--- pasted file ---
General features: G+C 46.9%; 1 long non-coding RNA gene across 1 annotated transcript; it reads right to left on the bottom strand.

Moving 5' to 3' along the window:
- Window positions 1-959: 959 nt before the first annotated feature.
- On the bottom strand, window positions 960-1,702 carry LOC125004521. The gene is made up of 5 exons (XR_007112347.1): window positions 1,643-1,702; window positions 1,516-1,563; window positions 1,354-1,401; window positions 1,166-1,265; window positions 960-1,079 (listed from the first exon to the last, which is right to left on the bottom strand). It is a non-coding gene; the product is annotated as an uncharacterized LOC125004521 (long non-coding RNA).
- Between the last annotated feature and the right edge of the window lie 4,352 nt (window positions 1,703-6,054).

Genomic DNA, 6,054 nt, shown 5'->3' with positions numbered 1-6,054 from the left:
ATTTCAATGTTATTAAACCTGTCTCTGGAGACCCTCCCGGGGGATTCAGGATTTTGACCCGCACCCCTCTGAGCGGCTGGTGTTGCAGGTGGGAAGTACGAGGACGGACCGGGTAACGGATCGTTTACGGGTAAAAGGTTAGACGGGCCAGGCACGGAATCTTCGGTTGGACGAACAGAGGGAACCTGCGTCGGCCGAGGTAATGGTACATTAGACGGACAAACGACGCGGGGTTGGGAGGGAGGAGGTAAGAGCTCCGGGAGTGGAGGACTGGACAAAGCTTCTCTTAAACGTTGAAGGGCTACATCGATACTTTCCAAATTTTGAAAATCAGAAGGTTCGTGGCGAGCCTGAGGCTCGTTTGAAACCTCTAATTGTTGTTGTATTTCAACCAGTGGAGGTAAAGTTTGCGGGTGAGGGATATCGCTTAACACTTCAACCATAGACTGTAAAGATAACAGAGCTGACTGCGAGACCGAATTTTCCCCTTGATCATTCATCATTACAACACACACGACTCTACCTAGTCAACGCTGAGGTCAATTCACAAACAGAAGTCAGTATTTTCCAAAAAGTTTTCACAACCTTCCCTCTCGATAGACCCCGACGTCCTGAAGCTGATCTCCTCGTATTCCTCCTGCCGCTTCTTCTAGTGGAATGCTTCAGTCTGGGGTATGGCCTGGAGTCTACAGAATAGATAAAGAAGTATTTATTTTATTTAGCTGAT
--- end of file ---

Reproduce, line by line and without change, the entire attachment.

General features: G+C 46.9%; 1 long non-coding RNA gene across 1 annotated transcript; it reads right to left on the bottom strand.

Moving 5' to 3' along the window:
- Window positions 1-959: 959 nt before the first annotated feature.
- On the bottom strand, window positions 960-1,702 carry LOC125004521. The gene is made up of 5 exons (XR_007112347.1): window positions 1,643-1,702; window positions 1,516-1,563; window positions 1,354-1,401; window positions 1,166-1,265; window positions 960-1,079 (listed from the first exon to the last, which is right to left on the bottom strand). It is a non-coding gene; the product is annotated as an uncharacterized LOC125004521 (long non-coding RNA).
- Between the last annotated feature and the right edge of the window lie 4,352 nt (window positions 1,703-6,054).

Genomic DNA, 6,054 nt, shown 5'->3' with positions numbered 1-6,054 from the left:
ATTTCAATGTTATTAAACCTGTCTCTGGAGACCCTCCCGGGGGATTCAGGATTTTGACCCGCACCCCTCTGAGCGGCTGGTGTTGCAGGTGGGAAGTACGAGGACGGACCGGGTAACGGATCGTTTACGGGTAAAAGGTTAGACGGGCCAGGCACGGAATCTTCGGTTGGACGAACAGAGGGAACCTGCGTCGGCCGAGGTAATGGTACATTAGACGGACAAACGACGCGGGGTTGGGAGGGAGGAGGTAAGAGCTCCGGGAGTGGAGGACTGGACAAAGCTTCTCTTAAACGTTGAAGGGCTACATCGATACTTTCCAAATTTTGAAAATCAGAAGGTTCGTGGCGAGCCTGAGGCTCGTTTGAAACCTCTAATTGTTGTTGTATTTCAACCAGTGGAGGTAAAGTTTGCGGGTGAGGGATATCGCTTAACACTTCAACCATAGACTGTAAAGATAACAGAGCTGACTGCGAGACCGAATTTTCCCCTTGATCATTCATCATTACAACACACACGACTCTACCTAGTCAACGCTGAGGTCAATTCACAAACAGAAGTCAGTATTTTCCAAAAAGTTTTCACAACCTTCCCTCTCGATAGACCCCGACGTCCTGAAGCTGATCTCCTCGTATTCCTCCTGCCGCTTCTTCTAGTGGAATGCTTCAGTCTGGGGTATGGCCTGGAGTCTACAGAATAGATAAAGAAGTATTTATTTTATTTAGCTGAT